These issues 'do not only affect the financial sector, they are structural transformations of the economic system'.

Artificial intelligence, sustainability and regulation. These are the main challenges facing the financial sector, according to the diagnosis made by representatives from different areas of the sector during the 4th Finance Observatory organised by EL ESPAÑOL - Invertia.

The round table on the future of the financial sector featured Monica Melle, member of the Board of the Audit Office of the Autonomous Community of Madrid; Antonio Romero, Corporate Director of Association Services and Resources at CECA; Angel Martínez-Aldama, Chairman of Inverso, and Arturo González Mac Dowell, Chairman of the Spanish FinTech and InsurTech Association.

According to Melle, the technological challenge 'transforms everything'. The board member of the Audit Office of the Autonomous Community of Madrid has put the spotlight on cybersecurity, a challenge that companies in the sector have to address in order to 'provide security to customers and users' with regard to the services they provide. This is 'a change in the value chain brought about by technology'.

In Melle's opinion, 'fintech companies have changed everything'. An issue that 'entails new risks that will need to be regulated'. She singled out artificial intelligence as a 'major challenge for the sector'.

In relation to artificial intelligence, Melle stressed the importance of financing for companies developing this technology, 'as we do not want to generate a new bubble'.

From AI to sustainability

Another challenge for the financial sector, in addition to digitalisation and artificial intelligence, is sustainability. 'Climate change and all the environmental risks are there', noted Melle.

According to Antonio Romero, the challenges brought about by 'digitalisation and sustainability do not only affect the financial sector, they are structural transformations of the economic system'. 'The banking sector must figure out what its role is in these transformations', he added.

According to Romero, digitalisation entails a 'transversal transformation of the financial system'. With regard to sustainability, CECA's Corporate Director of Association Services and Resources emphasised 'the transformations required by the financial system itself'.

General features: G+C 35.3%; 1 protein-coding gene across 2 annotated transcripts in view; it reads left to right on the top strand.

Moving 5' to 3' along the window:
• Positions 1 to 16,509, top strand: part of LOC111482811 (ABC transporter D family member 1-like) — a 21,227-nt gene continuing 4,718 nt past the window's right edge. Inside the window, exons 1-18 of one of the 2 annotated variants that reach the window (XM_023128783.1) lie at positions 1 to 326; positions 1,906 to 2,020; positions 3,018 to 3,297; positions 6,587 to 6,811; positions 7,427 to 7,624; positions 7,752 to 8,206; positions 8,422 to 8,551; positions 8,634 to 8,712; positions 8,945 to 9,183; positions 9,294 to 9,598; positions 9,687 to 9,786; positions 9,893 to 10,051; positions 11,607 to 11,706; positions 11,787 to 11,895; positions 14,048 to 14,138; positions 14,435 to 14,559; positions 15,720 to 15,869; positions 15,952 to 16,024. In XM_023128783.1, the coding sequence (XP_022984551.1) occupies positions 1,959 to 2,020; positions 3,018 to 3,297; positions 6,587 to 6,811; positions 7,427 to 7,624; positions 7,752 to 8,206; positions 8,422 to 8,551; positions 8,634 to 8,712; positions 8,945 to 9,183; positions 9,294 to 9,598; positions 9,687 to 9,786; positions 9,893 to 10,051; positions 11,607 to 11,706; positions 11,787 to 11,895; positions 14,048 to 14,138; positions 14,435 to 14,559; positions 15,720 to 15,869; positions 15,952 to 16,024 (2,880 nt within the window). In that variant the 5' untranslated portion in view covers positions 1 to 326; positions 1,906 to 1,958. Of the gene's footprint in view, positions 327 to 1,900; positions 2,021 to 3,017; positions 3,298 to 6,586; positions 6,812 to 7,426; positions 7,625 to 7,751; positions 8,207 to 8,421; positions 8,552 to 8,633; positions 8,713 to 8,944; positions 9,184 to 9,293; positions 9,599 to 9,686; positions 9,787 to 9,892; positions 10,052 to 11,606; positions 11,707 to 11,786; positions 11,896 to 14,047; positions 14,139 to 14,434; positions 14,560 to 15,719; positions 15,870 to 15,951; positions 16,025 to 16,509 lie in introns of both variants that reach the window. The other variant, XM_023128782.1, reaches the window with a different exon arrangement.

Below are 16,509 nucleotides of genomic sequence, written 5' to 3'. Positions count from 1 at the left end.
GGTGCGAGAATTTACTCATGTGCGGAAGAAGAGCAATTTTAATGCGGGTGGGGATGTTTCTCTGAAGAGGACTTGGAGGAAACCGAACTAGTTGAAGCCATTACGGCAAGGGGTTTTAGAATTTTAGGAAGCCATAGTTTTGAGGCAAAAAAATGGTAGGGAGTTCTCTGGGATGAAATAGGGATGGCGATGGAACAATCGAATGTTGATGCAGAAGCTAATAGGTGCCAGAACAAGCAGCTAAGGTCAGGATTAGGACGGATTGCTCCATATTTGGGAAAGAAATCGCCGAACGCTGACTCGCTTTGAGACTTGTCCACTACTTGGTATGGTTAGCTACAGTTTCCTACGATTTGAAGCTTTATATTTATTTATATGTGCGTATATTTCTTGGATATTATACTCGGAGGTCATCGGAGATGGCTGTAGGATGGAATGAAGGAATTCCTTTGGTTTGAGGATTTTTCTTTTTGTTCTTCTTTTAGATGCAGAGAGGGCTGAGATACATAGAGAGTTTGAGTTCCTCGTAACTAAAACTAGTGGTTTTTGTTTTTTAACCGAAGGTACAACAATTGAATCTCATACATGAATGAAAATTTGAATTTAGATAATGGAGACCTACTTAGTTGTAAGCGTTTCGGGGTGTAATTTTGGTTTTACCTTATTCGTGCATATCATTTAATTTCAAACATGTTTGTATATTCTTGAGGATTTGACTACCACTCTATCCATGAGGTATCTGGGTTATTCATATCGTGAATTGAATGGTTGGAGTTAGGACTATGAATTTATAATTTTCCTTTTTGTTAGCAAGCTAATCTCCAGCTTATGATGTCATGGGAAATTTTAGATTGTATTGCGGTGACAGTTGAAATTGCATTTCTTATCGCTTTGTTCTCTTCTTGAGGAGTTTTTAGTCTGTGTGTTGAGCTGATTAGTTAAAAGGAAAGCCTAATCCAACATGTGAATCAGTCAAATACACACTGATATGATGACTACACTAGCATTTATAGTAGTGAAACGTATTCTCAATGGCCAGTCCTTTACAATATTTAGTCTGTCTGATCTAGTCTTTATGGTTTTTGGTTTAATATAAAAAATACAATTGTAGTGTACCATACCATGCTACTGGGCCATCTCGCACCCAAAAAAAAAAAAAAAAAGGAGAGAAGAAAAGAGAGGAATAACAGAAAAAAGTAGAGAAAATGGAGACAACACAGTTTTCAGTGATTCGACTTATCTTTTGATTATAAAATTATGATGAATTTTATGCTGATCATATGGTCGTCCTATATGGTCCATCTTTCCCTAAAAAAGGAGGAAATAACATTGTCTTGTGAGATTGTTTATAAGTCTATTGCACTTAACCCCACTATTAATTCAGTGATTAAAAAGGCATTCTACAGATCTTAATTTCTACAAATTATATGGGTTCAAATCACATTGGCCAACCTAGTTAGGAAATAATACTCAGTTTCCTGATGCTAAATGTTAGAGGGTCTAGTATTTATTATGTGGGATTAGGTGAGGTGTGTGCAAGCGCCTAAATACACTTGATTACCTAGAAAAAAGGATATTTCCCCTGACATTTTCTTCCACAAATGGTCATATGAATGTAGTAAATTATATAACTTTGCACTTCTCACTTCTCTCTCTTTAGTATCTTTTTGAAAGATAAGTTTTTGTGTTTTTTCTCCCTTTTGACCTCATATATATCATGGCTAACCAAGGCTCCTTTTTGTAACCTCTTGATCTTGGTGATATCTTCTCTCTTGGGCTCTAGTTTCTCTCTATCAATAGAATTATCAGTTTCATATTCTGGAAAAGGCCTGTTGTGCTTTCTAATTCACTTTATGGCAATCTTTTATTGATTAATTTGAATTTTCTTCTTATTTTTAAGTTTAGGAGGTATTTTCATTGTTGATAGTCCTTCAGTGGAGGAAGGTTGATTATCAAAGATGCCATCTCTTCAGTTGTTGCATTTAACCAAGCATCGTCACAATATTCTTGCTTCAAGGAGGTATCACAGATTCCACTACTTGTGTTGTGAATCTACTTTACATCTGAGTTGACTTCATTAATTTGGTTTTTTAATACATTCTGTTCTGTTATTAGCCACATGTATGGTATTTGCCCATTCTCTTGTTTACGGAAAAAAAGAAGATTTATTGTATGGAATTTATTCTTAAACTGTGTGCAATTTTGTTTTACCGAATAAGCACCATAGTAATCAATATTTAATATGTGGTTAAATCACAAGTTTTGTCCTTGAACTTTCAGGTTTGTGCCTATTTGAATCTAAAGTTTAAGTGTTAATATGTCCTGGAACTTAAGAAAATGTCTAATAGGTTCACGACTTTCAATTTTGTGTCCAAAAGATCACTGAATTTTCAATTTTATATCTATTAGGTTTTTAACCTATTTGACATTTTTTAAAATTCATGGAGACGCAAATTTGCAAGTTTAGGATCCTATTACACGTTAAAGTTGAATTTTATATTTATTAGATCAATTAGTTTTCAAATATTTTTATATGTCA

In his opinion, the task of the financial sector is to 'support the productive sector in decarbonising its processes and evolving towards an economy that is less intensive in polluting energies'. He believes that 'the sector is in an ideal position to do so'.


In his remarks, Torres also stressed the importance of having a regulatory framework 'that provides security' in order to be able to 'adequately develop or address these challenges'. He also warned of the importance of 'not leaving any group behind'.

Martínez-Aldama added that 'it is essential that this regulation be consistent and provide the financial system with the capacity to carry out its work'. In his view, the key challenge for the sector 'is to finance the economy'.

With the financial capacity of the public sector constrained as a result of its need to reduce the deficit and debt, the Chairman of Inverco emphasised the importance of public-private collaboration. 'We need €300 billion per year to change the production method of our companies', he stressed.

Arturo González Mac Dowell is not as concerned about 'the issue of sustainability'. In his view, the financial sector in general, excluding bitcoin mining, is probably one of the sectors with the least negative impact on the environment.

As such, he stressed that the main challenges facing the sector are, in reverse order, 'the changing and increasingly polarised user', technology and regulation.

González has argued that it is precisely the 'unstoppable regulatory change' that should be stopped. 'They have done this in the United Kingdom as an exercise in retrospection', he said.

'There are many mouths to feed in Brussels that continue to generate regulation. On Mondays, those on the right say that regulation must move in one direction and on Tuesdays those on the left say it must go in the other', he stressed.